What happened to me still bothers me. It wasn’t right, I saw no other way out, and I have the feeling, deep inside, that they “got away with it.” Is there anything I can do to get at least some kind of satisfaction?

Terri
Lansing, Michigan

Answer: Dear Terri: This is not the first time I’ve received almost this exact question. No doubt a lot of people have felt the way you feel. There are several possible paths to “satisfaction,” depending on what “satisfaction” means to you. Here are my thoughts:
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FMLA – Great Tool to E-x-t-e-n-d Employment

Published on March 1st, 2016 by Alan L. Sklover

“ The cure for anger is delay.”

– Seneca

THREE BRIEF ACTUAL CASE HISTORIES: (1) Aquilino was a well known agricultural economist employed by an industry trade organization in Washington, D.C. His work visa was sponsored by his employer, and by the terms of his visa, if he was no longer employed by his employer, he and his family would have to return to their home country within ten (10) days. After a new Executive Director was hired who did not seem to be a “fan” of his, Aquilino had concerns that his position was insecure. Losing his job would entail Aquilino and his family having to depart the U.S. almost immediately. Aquilino and his family, however, wanted to remain in the Washington, D.C. area. Aquilino needed to find a new position before he might be laid off. He just needed some time.

(2) Margaret was a bond analyst for a large international bank. Over the years she had been awarded a significant amount of stock options. Each year, a large number of options vested. However, if she lost her position she would no longer be eligible for stock option vesting. In just six weeks, a very large number of stock options would vest. However, after receiving a poor review, she was concerned she might be let go before they vested. Margaret needed to remain employed for another six weeks. She just needed some time.

(3) Kevin and his wife had made all arrangements to adopt a child, which was scheduled to take place in about sixty days. At work, without warning, Kevin was placed on a Performance Improvement Plan (sometimes called a “PIP”), which contained a warning that, unless his performance improved “completely” in just 30 days, he could expect to be terminated. The problem was this: if he was no longer employed, the adoption process would come to an immediate halt. Kevin just needed to remain employed for 60 days, in order to complete the adoption process. He just needed some time.

Aquilino, Margaret and Kevin all managed to get the extended time on the job that each needed, and so all were able to navigate to get what they wanted, by making an honest application to each of their employers for a Family Medical Leave Act (“FMLA”) leave of absence. FMLA provides employees in companies with 50 or more employees up to 12 weeks of unpaid leave to attend to a medical or emotional difficulty, injury or illness, and the right to return to their position afterward. The law has widespread applicability, great flexibility, and very significant effectiveness – especially when you “just need some time.”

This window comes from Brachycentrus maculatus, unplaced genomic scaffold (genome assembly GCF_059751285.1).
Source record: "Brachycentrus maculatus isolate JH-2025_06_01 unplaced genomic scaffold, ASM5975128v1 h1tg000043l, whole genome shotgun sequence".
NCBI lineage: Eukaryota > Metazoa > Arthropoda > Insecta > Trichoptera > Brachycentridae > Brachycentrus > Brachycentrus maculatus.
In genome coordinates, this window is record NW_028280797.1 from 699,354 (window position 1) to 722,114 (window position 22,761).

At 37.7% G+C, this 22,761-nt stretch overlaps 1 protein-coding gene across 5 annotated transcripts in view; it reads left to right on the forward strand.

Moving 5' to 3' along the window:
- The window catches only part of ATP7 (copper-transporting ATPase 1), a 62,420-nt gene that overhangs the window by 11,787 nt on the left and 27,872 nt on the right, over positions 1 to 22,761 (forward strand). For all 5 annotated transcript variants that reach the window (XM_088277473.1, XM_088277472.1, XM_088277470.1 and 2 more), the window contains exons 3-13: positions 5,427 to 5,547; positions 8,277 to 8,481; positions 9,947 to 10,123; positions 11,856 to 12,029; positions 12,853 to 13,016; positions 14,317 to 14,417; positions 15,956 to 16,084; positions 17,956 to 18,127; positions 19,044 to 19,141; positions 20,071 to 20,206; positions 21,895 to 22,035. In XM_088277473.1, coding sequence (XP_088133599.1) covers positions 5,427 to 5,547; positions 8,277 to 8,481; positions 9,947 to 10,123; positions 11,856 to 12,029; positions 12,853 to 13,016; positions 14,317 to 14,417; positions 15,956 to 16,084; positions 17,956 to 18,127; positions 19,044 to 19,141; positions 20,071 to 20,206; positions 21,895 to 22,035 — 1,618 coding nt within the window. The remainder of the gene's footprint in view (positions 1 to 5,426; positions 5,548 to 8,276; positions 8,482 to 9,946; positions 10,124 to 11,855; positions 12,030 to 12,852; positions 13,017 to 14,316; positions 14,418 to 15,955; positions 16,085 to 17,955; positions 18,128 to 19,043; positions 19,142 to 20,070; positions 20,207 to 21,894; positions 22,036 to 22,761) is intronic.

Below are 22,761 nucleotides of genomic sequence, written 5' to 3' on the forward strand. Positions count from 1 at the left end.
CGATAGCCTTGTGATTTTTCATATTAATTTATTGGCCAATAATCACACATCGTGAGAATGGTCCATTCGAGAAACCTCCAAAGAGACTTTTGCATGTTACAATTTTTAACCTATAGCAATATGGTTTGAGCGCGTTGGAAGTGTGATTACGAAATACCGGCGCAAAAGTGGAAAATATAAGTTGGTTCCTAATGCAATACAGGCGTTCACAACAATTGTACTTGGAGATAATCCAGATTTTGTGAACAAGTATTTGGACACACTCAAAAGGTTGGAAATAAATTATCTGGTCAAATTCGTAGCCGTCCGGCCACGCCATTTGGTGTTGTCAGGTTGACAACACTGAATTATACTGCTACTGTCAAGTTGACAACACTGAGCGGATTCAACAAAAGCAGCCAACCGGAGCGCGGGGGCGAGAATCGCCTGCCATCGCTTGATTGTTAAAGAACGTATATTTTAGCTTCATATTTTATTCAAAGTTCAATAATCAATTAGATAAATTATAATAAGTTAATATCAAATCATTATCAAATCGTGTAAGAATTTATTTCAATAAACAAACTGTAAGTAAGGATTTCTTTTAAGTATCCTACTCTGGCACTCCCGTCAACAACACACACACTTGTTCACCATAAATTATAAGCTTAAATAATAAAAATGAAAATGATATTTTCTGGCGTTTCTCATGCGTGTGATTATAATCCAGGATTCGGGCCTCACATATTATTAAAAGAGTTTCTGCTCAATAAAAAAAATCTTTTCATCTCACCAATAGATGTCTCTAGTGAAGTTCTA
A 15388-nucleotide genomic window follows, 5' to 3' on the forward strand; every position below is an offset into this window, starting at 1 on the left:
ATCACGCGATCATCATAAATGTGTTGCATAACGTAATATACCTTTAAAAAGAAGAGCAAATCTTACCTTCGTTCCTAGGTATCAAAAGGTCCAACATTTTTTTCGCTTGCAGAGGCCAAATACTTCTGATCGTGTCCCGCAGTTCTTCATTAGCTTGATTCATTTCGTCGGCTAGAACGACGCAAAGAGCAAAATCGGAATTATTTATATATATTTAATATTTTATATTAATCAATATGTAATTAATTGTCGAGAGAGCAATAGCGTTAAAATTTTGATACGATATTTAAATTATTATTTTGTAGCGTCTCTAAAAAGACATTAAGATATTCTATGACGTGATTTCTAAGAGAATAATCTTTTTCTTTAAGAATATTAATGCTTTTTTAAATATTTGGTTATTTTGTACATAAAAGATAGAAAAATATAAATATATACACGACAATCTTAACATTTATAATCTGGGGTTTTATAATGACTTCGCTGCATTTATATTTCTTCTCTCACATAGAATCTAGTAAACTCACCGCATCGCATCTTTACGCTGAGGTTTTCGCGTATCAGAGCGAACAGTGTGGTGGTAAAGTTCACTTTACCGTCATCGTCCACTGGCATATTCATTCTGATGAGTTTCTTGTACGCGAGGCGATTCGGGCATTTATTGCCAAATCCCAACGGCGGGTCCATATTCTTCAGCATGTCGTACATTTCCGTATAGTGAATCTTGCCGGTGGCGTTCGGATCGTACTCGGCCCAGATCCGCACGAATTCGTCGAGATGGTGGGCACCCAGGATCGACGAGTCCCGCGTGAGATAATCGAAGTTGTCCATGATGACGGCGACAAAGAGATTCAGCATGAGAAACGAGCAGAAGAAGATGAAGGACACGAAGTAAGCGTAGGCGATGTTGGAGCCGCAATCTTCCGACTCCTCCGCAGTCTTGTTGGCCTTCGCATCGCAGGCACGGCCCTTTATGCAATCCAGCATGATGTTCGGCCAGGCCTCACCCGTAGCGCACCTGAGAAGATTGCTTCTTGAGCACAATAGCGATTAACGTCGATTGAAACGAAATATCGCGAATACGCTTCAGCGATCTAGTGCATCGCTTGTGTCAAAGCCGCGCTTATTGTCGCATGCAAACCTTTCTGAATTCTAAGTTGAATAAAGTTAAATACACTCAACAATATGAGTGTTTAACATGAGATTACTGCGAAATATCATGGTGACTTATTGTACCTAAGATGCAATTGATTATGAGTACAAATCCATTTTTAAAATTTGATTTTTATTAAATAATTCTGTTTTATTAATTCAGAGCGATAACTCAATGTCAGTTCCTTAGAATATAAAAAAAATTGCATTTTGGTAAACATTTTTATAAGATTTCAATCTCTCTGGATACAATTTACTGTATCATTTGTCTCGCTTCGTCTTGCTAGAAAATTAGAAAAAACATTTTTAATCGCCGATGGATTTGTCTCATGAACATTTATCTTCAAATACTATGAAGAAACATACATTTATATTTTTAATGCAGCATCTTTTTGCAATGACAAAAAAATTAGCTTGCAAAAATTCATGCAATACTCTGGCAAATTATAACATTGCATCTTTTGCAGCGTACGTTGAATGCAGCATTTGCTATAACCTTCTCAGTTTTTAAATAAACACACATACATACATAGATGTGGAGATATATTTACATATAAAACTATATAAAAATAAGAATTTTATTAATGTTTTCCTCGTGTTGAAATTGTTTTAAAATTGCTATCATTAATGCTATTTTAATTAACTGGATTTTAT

Aquilino had a teenage daughter with an eating disorder. Margaret had a mother who was in need of assisted living, but was living with Margaret while they sought a good home for her. Kevin’s wife was so nervous about losing out on the possibility of becoming an adoptive mother that she was having nightmares and difficulty eating. Aquilino, Margaret and Kevin each spoke to their family members’ therapists, doctors and health care providers, who in each case were willing to certify that each of their respective loved ones would benefit by having him or her spend more time with their loved one.

By extending his employment for 12 weeks, Aquilino got a new job, and his family was therefore able to remain in the Washington, D.C. area. By extending her employment, Margaret got the vesting of her stock options she sought. By extending his employment, Kevin and his wife got their dream come true: a baby son.

LESSON TO LEARN: You should not underestimate the utility of the FMLA leave of absence in your own work life or its potential to help you and achieve your own personal and workplace-related goals.

If you ever have a need to “e-x-t-e-n-d” your employment, and either you or a family member have a medical or emotional difficulty that would be helped by your having time off, please consider the many potential benefits of the FMLA law.

WHAT YOU CAN DO: If you need up to three months’ extension of employment, don’t hesitate to see if you might be entitled to a FMLA leave of absence. A few thoughts to help you if you do:
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“Who is your next employer? – How should I respond?”

Published on February 23rd, 2016 by Alan L. Sklover

Question: Hi. I’m trying to find out how to respond to management and colleagues who ask where I’ll be working once I tender my resignation. Any ideas?

Delia
Pawling, New York

Answer: Dear Delia, Your question is a common one, and one you are wise to ask, as well:
Read the rest of this blog post »


Alan L. Sklover

Alan L. Sklover

Employment Attorney
and Career Strategist
for over 35 years

Job Security and Career Success now depend on knowing how to navigate and negotiate to gain the most for your skills, time and efforts. Learn the trade secrets and 'uncommon common sense' of Attorney Alan L. Sklover, the leading authority on "Negotiating for Yourself at Work™".